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Harrow the Ninth
de Tamsyn Muir
Books Read in 2020 (196)
» 6 més
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The sequel to GIDEON THE NINTH gives more questions than it gives answers. It's a puzzle of a book where it takes to the very end to know what exactly is going on, but still don't have all the answers at the end! Looking forward to the conclusion!
This book is divisive, and whether you like it seems to come down to how much you enjoy being confused. I love baffling but thoroughly thought out story structures, so I was into it.
Both camps, however, will love the part in the middle of the book where Harrow stops sleeping and learns to cook. I screamed.
This was somehow even more nuts and more bewildering than Gideon. Loved
Beautifully insane, I can’t believe we have to wait for another installment.
This book is insane in all the right ways.I have to admit at first I was soooo confused I wasn't sure I was going to like Harrow as much as Gideon the Ninth. Harrow the Ninth is confusing, chaotic, & full of horror. Alas, the writing snares you and even when I was completely lost wondering how this could be a sequel, I had to keep going. You too may be put off to begin with, but once you see what is happening, you will be marveled by the genius of Tamsyn Muir. Do not be put off reading this, because you will be rewarded.
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The Locked Tomb (2)
Harrow the Ninth, the sequel to the sensational, USA Today bestselling novel Gideon the Ninth, turns a galaxy inside out as one necromancer struggles to survive the wreckage of herself aboard the Emperors haunted space station. Harrowhark Nonagesimus, last necromancer of the Ninth House, has been drafted by her Emperor to fight an unwinnable war. Side by side with a detested rival, Harrow must perfect her skills and become an angel of undeath but her health is failing, her sword makes her nauseous, and even her mind is threatening to betray her. Sealed in the gothic gloom of the Emperors Mithraeum with three unfriendly teachers, hunted by the mad ghost of a murdered planet, Harrow must confront two unwelcome questions: Is somebody trying to kill her? And if they succeeded, would the universe be better off?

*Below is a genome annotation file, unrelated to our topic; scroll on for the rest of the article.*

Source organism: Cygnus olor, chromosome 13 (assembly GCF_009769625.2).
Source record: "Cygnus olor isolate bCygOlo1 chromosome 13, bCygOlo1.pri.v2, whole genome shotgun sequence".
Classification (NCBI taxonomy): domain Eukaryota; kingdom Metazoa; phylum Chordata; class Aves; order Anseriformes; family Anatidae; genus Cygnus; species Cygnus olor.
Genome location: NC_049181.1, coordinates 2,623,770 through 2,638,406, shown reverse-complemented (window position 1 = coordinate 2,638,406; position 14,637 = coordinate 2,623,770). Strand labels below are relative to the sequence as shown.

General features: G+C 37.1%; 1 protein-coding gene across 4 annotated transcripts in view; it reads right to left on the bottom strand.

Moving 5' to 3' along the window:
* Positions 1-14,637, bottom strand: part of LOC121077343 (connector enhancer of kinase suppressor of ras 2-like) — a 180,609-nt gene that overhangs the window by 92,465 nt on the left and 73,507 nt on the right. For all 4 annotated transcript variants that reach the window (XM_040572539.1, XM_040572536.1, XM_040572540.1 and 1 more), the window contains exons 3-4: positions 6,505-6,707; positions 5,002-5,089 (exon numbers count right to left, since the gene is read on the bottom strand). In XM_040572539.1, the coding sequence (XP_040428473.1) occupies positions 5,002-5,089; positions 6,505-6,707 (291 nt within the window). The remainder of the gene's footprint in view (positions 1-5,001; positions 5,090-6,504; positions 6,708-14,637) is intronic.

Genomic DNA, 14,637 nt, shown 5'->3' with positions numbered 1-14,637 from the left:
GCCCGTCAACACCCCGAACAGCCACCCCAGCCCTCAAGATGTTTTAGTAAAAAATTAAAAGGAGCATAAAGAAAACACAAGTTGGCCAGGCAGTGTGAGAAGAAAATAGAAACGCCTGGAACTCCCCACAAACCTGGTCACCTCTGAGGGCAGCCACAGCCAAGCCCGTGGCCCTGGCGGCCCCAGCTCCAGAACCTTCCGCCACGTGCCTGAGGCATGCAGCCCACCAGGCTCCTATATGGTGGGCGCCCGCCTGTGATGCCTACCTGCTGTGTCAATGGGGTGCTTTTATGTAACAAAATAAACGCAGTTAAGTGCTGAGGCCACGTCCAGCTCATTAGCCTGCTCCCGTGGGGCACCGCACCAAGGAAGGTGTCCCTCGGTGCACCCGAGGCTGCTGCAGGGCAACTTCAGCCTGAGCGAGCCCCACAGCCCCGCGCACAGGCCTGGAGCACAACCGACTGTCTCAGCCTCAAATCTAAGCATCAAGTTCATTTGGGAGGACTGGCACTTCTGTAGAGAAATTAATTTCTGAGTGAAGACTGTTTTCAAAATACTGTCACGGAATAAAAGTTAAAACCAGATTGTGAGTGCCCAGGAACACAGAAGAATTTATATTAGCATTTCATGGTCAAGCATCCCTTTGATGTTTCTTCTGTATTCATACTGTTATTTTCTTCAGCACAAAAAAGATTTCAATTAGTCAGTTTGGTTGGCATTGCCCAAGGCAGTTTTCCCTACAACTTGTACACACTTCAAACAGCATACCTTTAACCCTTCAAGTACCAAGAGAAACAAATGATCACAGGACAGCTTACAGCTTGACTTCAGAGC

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Classificació Decimal de Dewey (DDC)823.92Literature English & Old English literatures English fiction Modern Period 2000-
LCC (Clas. Bibl. Congrés EUA)
Fes-te Autor del LibraryThing.
But Muir can't resist the urge to show off for readers and is bewilderingly content to undercut so much of the amazing quality of her writing with shallow and inconsistent characterization. One big plus in this book is that Gideon, the annoying snot from the first novel, is largely absent. Unfortunately, not completely absent. And what makes Muir's work so frustrating for me is that she demonstrates that she can write amazing characters, people that you care about and who interact with one another in real and believable ways. In one of the many inventive twists and turns in this book she smartly figures out a way to bring back several of the characters from various Houses from the first novel, all of whom were more interesting than Harrow and Gideon, as well as smuggling in a couple of people that were marginal to the action in the first novel. And those sequences where we replay the events of Canaan house but in an alternate reality were well done and moving. She also continues to develop the Camilla/Palamedes relationship in ways that have an enormous pay-off in the third book. There is abundant evidence here that Muir has a highly developed sensibility for the pain and joy of being a full-fledged human.
Why oh why, then, are we subjected to characters like Gideon, Harrow, Ianthe and Mercymorn, all of whom speak as if they swallowed a collection of the worse Internet memes or, in the case of Ianthe and Mercymorn, as if they are refugees from some terrible 1920s novel about an English private school? Maybe Muir had a traumatic experience with private schools herself, in which case I sympathize, but those demons are perhaps best exorcised in private. Posturing is not evidence of charracter complexity, one-upping someone in a schoolyard slang contest is not character development, and threatening to punch someone in the butthole is not exactly deep-seated character conflict.
She builds out the world in fascinating ways, developing the vague references to "The River" from the first novel in fascinating ways, and creating raw and exciting action through the conflict with the Resurrection beasts. The world and history of the Saints is also fascinating (if you block your ears every time Mercymorn opens her mouth). There is a fierce, philosophical intelligence at work here. Unfortunately, it is itself in an all-out war with a sniggering twelve-year old boywho loves to use the word "boobies."
Fortunately, Muir finally seems to slap down that twelve-year old in the next book of the series, and in Nona, we finally get to see what Muir is capable of when she ditches dialog that sounds like it was lifted straight from any comments page on the Interwebs. ( )